Chapter 3 analyzes depictions of motherhood in Lienü zhuan and Zuozhuan. It is devoted to mothers as agents of transformation, educators, and remonstrators. In addition to these three images, it also explores depictions of “unsafe mothers,” that is mothers who endangered or killed their sons. In Winter’s analysis, mothers in the Zuozhuan are as much a cause of disorder as the stereotypical femmes fatales who imperiled states and lineages with their licentious behavior. They “are described, time and again, as intervening in succession. Motherhood is portrayed, then, in an almost formulaic manner, as a threat, a threat to the people closest to the mother, and a threat to the general order.” (p. 149) Remarkably, both Zuozhuan and Lienü zhuan begin with stories about mothers who attempt to kill their sons, and the Lienü zhuan contains several stories depicting women who consider or intend to kill their sons, some of whom go through with their plans. Such stories have been read by other scholars as illustrations of an opposition between private affection and public duty, an interpretation with which Winter takes issue. Instead, she surmises it “might be that demanding mothers to be willing to kill their sons for a series of different men (a late husband, a ruler, an older brother), might be a disciplining technique […]. If a woman is successfully trained to be willing to kill a son, than she will also be willing to dedicate her life to the care and nourishment of her husband, his parents, and his children.” (p. 203) On this view, such stories were intended to bring about a complete subordination of female subjects under the demands of the patrilineal and patriarchal society. A further consequence of such narratives is that “the mother-son bond is greatly unsettled.” (p. 206)
Besides stories about unsafe mothers, Zuozhuan and Lienü zhuan also offer less disturbing, though no less complicated depictions of motherhood. Some Lienü zhuan narratives place great emphasis on the power of mothers to effect a moral transformation (hua 化) of their offspring, a capacity attributed among others to Jiang Yuan 姜原, the mother of the legendary Zhou ancestor Lord Millet (Hou Ji 后稷). But even in such an elevated role, a woman’s importance can be severely restricted, as Winter perceptively points out. “To be an agent of transformation in another person’s life is a position of great power, and by awarding mothers this position, the work clearly ascribes mothers great importance. But […] the transformation that the mother brings about in her son’s life allows the son to start his road towards adulthood and towards his participation in the social order of adult men; this, in turn, means that he moves away from his relation with his mother. The importance of the mother is, therefore, by this very transformation, restricted.” (p. 170) An analogous picture emerges from Winter’s examination of mothers as educators. The maternal influence was only supposed to last for the first few years of a son’s life, after which point he was expected to develop by himself, a process which was tantamount to a gradual distancing from the mother.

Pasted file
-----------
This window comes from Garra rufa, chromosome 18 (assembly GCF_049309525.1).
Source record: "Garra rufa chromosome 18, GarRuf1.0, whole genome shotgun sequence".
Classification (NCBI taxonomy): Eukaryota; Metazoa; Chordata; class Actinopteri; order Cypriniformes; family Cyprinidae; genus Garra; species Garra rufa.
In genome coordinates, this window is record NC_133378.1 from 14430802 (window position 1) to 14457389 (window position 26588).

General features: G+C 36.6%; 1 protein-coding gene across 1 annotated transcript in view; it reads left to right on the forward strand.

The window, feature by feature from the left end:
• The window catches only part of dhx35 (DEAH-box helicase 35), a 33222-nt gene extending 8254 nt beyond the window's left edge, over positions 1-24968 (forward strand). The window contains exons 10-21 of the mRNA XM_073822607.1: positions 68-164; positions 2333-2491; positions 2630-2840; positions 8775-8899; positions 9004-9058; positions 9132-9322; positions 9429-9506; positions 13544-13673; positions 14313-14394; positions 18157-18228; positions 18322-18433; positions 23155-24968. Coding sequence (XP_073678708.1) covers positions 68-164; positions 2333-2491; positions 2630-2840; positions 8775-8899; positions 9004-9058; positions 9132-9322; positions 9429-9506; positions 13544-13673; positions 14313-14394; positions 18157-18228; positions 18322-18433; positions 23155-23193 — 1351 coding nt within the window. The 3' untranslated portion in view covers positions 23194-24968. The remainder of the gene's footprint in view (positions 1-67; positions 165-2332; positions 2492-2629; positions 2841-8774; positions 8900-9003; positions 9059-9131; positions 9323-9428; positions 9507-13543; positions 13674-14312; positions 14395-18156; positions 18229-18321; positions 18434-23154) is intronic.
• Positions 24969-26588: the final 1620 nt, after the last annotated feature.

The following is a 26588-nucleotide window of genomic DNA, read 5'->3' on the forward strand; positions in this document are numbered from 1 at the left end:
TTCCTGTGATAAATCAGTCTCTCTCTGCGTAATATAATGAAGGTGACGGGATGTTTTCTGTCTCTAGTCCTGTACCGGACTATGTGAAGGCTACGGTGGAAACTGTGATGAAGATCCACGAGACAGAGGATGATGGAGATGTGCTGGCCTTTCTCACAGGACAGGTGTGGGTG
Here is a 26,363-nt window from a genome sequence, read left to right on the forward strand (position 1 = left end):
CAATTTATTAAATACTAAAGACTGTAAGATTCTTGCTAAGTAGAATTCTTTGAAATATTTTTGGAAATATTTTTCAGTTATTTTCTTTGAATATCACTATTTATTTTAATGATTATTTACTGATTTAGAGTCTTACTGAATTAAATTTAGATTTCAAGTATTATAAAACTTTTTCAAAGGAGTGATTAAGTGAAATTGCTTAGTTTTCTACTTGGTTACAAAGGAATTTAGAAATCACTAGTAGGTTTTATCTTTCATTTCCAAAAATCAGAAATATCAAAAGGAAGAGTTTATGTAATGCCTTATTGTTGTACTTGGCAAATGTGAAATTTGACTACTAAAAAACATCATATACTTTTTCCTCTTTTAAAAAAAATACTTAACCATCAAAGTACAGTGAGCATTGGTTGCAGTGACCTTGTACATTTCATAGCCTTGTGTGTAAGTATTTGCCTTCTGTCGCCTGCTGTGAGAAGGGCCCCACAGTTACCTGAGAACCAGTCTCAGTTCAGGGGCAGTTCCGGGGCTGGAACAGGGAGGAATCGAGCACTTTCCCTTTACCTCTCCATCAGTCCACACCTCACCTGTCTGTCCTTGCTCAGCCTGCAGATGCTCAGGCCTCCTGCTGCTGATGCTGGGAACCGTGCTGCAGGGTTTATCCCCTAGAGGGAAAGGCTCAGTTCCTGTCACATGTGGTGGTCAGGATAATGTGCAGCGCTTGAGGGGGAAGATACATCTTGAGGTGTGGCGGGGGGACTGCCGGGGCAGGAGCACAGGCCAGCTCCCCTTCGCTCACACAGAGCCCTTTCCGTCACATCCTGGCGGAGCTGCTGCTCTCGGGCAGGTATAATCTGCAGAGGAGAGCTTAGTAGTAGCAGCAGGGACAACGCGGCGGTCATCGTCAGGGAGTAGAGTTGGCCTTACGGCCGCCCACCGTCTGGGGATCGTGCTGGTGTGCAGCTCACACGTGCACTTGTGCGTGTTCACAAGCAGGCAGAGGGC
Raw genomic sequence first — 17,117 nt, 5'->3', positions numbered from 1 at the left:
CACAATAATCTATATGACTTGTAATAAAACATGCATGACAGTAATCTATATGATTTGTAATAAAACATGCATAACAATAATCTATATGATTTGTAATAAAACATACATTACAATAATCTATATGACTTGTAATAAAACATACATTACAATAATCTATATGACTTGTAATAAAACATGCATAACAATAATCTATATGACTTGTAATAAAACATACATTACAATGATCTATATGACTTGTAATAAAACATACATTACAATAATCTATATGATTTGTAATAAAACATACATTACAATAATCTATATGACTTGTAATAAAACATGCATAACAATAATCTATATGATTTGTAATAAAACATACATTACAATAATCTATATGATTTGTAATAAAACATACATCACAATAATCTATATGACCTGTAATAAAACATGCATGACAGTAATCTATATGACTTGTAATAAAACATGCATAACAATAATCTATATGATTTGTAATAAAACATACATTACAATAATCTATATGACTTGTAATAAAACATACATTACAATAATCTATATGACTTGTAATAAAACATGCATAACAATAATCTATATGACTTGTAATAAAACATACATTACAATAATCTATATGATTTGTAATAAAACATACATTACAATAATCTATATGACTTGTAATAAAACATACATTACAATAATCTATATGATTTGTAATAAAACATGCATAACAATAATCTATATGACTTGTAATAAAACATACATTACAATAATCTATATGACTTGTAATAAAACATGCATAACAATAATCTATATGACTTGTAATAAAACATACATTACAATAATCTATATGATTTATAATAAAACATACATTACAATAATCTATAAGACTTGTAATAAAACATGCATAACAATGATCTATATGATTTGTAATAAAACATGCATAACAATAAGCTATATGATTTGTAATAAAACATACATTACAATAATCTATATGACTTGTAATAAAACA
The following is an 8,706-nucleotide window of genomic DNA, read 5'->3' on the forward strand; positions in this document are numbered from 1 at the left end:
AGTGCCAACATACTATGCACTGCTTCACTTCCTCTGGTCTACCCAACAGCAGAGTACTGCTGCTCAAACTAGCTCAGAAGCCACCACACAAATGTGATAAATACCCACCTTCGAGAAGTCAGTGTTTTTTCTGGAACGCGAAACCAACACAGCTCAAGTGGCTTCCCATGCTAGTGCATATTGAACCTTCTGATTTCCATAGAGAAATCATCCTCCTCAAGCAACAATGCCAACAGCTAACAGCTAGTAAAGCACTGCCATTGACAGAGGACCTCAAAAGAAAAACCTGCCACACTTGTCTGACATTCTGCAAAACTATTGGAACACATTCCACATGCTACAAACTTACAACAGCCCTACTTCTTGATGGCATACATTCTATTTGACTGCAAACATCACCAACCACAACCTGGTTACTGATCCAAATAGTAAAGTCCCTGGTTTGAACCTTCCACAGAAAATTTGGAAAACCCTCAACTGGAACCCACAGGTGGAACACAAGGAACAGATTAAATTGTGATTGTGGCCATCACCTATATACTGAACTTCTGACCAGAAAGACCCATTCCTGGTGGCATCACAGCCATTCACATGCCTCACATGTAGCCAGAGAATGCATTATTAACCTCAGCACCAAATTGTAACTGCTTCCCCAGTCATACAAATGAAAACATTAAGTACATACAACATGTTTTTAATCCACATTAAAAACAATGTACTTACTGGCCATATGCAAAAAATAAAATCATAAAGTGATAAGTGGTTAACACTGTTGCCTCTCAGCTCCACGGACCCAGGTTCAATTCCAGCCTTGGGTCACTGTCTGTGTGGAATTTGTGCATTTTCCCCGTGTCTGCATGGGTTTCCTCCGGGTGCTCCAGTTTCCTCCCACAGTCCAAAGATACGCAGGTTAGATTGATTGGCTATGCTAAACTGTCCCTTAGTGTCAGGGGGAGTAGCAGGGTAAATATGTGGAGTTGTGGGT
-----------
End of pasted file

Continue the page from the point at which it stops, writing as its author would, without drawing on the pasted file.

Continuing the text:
Mothers as agents of transformation and mothers as educators both exerted a corrective influence on their offspring. The same holds for a further role which Winter identifies: that of mothers as remonstrators. She characterizes the pertinent narratives in the following manner: “There are several elements that repeat in stories of mothers as remonstrators: the remonstrance is delivered to a person who is no longer a very young child but is either on his way to become an adult, or already an adult; it is delivered in the absence of a relevant male; the admonition sometimes works, but at other times it does not; the content of the remonstrance always strengthens patriarchal, patrilineal, values, and the remonstrating mother displays knowledge that is unlikely – at times very unlikely – for a woman to have; finally the tone of the remonstrance is strong, at times harsh.” (p. 185) Some scholars such as David Schaberg have not perceived any gender-specific characteristics in maternal remonstrances. Winter, by contrast, senses an implicit critical attitude toward remonstrating women. Because “mothers, on these occasions, lay claim to knowledge that is not naturally theirs, such as historical precedence, or military affairs, or ways of government, there is somewhat of an undermining of these mothers’ authority.” (p. 191)
In her conclusion, Winter revisits debates about two paradigms in the gender history of early China: “woman as victim” and “woman as agent.” While she acknowledges the importance of the latter, she reminds her readers that “women’s agency was always defined in the service of male interests.” (p. 215) To acknowledge this is crucial so as to not to forget the “forms of oppression from which early Chinese women have suffered.” Consequently, Winter argues against “a neutral-to-positive tone which seems to be saying: Yes, there was oppression, but women were still able to lead meaningful lives and fulfill their humanity in the roles that subordinated them.” (p. 216) In the conclusion, Winter also suggests further topics for future research. One question she raises is whether a separation existed between the power and status of women in early China. A study of this question “might yield the intriguing conclusion that in early China there was, perhaps deliberately, a fracturing of power and status of women: power went to wives, status to mothers” (p. 212). Lastly, Winter notes that an investigation into motherhood has perforce to be accompanied by a complementary study of fatherhood.
Smadar Winter’s dissertation adds further nuance to debates by such scholars as Zhou Yiqun, Michael Nylan, Lisa Raphals, Paul Goldin, and Bret Hinsch about the roles as well as the power and status of women, and more specifically about mothers in early China. With her discussion of bronze inscriptions, Winter also explores a body of source material which, so far, seems to have been seldom utilized in studies of gender history. Scholars of early Chinese society, culture, and gender history will eagerly await the publication of the monograph into which Smadar Winter will hopefully soon turn her thesis.
Academy of Science of the Czech Republic, Prague
Lienü zhuan 列女傳
Yin Zhou jinwen jicheng 殷周金文集成. Ed. Zhongguo kexue yanjiuyuan kaogu yanjiusuo 中國科學研究院考古研究所. 18 vols. Beijing: Zhonghua, 1984–94.
The University of Chicago. 2013. 231pp. Primary Advisor: Edward L. Shaughnessy.
Image: Gui unearthed in Shaanxi Fufeng. Wikimedia Commons.